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April 15, 2023 RPCV Virtual Reunion

What: RPCV Virtual Reunion - Jason Stearns - Guest Speaker

When: April 15, 2023 at 10 AM PT / 1 PM ET

Where: Online via Zoom - (registration will be available the week of March 13)


Jason Stearns will be our guest speaker. You may wish to read his newest book prior to our call: The War That Doesn't Say Its Name: The Unending Conflict in the Congo (hardcover or Amazon Kindle). The book is also available in Apple Books (link opens in Books for iOS or macOS).



"Since 2001, Jason has been focused on better understanding the factors contributing to armed conflict in the Congo. He has worked for Héritiers de la Justice, a Congolese human rights organization, the International Crisis Group, the Rift Valley Institute, the United Nations peacekeeping mission, and Yale University. In 2008, he was coordinator on the United Nations Group of Experts on the DR Congo. In 2010, he published Dancing in the Glory of Monster: The Collapse of the Congo and the Great War of Africa (Public Affairs), a narrative history of the Congolese wars between 1996 and 2006. He is currently finalizing another book on conflict dynamics since 2006, to be published by Princeton University Press in 2020."


His articles and opinion pieces have appeared in the Financial Times, The Economist, Africa Confidential, the Wall Street Journal and the Washington Post.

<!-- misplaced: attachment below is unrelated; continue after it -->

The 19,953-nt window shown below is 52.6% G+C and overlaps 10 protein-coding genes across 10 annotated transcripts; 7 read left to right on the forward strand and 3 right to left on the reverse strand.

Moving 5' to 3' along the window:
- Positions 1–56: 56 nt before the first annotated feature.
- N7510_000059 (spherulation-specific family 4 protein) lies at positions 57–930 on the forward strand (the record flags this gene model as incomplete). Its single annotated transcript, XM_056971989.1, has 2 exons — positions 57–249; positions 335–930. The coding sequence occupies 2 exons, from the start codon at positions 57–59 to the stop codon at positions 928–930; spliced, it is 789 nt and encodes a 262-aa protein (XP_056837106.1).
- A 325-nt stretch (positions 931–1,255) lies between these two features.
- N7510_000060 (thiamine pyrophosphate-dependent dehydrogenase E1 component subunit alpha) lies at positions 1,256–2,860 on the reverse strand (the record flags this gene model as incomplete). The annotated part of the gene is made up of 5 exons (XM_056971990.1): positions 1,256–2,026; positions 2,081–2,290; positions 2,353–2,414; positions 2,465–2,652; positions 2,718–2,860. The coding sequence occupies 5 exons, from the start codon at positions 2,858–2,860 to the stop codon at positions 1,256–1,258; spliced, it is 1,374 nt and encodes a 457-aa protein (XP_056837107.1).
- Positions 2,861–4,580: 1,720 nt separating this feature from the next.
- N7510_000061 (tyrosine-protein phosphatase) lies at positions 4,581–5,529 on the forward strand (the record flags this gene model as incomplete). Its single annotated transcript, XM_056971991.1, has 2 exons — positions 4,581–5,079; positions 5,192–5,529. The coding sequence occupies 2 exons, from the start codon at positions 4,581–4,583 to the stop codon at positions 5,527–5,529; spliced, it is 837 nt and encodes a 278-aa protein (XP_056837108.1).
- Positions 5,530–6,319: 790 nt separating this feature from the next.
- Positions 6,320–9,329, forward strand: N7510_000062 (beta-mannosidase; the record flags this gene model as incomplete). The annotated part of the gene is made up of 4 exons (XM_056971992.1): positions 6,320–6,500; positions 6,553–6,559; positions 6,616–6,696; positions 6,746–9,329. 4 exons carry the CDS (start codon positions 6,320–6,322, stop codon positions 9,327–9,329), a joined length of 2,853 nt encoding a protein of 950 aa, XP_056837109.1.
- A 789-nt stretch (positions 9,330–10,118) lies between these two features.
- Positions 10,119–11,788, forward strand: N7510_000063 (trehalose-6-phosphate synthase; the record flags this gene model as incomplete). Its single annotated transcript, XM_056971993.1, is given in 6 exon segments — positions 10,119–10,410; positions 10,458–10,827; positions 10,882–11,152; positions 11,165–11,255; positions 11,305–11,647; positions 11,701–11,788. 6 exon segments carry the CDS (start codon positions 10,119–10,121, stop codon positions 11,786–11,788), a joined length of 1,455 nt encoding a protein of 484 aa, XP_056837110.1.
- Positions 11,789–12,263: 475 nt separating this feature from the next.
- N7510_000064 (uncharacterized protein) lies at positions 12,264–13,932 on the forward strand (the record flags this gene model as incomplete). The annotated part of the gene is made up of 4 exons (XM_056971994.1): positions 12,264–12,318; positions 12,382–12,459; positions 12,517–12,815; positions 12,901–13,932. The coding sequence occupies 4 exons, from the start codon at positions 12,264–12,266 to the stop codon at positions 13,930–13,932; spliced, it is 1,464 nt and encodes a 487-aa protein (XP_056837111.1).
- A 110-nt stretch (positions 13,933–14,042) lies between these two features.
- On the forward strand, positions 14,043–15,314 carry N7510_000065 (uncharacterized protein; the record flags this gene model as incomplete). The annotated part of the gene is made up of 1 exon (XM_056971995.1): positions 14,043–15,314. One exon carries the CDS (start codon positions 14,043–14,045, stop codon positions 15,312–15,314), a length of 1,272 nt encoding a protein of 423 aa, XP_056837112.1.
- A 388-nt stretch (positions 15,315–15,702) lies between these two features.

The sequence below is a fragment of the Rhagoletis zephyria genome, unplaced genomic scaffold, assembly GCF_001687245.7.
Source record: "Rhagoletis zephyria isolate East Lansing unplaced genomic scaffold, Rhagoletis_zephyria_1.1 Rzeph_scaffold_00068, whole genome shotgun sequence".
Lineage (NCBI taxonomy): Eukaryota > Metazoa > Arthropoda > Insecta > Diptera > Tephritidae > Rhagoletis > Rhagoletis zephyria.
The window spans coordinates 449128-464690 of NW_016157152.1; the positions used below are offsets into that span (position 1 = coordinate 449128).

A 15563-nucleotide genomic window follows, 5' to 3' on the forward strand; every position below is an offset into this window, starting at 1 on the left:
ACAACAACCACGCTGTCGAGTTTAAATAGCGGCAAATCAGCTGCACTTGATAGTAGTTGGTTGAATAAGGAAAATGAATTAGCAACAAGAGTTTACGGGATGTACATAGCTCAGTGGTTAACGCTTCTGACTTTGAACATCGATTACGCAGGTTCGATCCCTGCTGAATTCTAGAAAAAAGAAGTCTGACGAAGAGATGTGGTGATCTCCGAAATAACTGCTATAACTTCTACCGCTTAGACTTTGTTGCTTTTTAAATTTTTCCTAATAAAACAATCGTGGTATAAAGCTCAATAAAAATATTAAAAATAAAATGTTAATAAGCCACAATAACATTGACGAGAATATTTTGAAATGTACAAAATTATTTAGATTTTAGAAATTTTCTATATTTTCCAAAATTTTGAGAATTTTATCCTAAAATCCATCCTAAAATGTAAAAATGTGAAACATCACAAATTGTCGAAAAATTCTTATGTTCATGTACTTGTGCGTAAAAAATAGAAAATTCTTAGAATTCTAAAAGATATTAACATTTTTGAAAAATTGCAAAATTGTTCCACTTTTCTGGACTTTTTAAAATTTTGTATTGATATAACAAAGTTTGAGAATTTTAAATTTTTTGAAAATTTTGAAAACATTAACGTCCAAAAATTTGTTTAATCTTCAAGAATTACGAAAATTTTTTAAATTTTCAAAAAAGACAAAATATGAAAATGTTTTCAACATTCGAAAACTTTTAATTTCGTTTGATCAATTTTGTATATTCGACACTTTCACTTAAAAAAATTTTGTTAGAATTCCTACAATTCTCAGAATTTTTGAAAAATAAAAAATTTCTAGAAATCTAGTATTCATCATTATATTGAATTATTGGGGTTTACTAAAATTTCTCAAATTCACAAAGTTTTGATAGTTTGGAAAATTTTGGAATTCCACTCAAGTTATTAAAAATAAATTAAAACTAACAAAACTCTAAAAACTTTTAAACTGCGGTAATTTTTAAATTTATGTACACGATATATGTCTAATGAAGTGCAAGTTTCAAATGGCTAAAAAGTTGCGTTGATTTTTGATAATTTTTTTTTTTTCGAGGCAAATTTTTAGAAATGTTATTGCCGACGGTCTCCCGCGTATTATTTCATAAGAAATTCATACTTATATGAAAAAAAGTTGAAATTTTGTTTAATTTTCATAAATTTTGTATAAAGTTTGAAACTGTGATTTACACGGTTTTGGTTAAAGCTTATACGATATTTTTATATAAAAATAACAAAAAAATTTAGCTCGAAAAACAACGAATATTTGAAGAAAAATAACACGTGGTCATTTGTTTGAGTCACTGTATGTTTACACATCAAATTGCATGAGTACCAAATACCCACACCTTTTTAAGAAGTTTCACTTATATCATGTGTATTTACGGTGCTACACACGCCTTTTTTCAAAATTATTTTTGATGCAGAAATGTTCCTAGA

Stearns contributes to numerous policy reports for the Congo Research Group in English and in French.


Jason K Stearns worked and lived in the Congo for a decade. His book portrays vivid accounts of victims, perpetrators and eyewitnesses of events preceding of events which preceded the Rwandan genocide of 1994, an indirect cause of both Congolese wars. Stearns describes in detail not only the political causes of these conflicts but the economic factors to make sense of the “madness” which still lingers in the RDC to this day. Dancing in the Glory of Monsters is well documented by interviews with heroes, villains and victims of these atrocities. The book recounts stories within stories, how war made more sense than peace.

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